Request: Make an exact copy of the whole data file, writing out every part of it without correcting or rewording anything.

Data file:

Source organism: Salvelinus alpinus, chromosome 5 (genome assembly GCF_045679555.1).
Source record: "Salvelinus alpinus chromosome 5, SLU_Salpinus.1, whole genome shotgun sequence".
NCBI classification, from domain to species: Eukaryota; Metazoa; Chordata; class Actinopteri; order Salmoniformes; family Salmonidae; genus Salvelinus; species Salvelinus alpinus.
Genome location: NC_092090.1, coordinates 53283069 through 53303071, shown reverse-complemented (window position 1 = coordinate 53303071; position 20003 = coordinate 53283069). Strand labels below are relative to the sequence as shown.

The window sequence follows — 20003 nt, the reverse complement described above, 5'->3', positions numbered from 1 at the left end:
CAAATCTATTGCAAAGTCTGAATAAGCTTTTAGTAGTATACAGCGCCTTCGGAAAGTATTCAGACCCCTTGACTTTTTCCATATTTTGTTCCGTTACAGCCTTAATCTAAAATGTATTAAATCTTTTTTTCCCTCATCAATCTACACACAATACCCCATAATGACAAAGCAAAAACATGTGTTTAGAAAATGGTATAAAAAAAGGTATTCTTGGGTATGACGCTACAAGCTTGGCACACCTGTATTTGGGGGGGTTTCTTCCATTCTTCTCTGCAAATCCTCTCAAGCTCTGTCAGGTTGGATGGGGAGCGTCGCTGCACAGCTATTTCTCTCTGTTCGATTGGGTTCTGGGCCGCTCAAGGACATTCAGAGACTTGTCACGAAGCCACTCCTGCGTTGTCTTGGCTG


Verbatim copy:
Source organism: Salvelinus alpinus, chromosome 5 (genome assembly GCF_045679555.1).
Source record: "Salvelinus alpinus chromosome 5, SLU_Salpinus.1, whole genome shotgun sequence".
NCBI classification, from domain to species: Eukaryota; Metazoa; Chordata; class Actinopteri; order Salmoniformes; family Salmonidae; genus Salvelinus; species Salvelinus alpinus.
Genome location: NC_092090.1, coordinates 53283069 through 53303071, shown reverse-complemented (window position 1 = coordinate 53303071; position 20003 = coordinate 53283069). Strand labels below are relative to the sequence as shown.

The window sequence follows — 20003 nt, the reverse complement described above, 5'->3', positions numbered from 1 at the left end:
CAAATCTATTGCAAAGTCTGAATAAGCTTTTAGTAGTATACAGCGCCTTCGGAAAGTATTCAGACCCCTTGACTTTTTCCATATTTTGTTCCGTTACAGCCTTAATCTAAAATGTATTAAATCTTTTTTTCCCTCATCAATCTACACACAATACCCCATAATGACAAAGCAAAAACATGTGTTTAGAAAATGGTATAAAAAAAGGTATTCTTGGGTATGACGCTACAAGCTTGGCACACCTGTATTTGGGGGGGTTTCTTCCATTCTTCTCTGCAAATCCTCTCAAGCTCTGTCAGGTTGGATGGGGAGCGTCGCTGCACAGCTATTTCTCTCTGTTCGATTGGGTTCTGGGCCGCTCAAGGACATTCAGAGACTTGTCACGAAGCCACTCCTGCGTTGTCTTGGCTG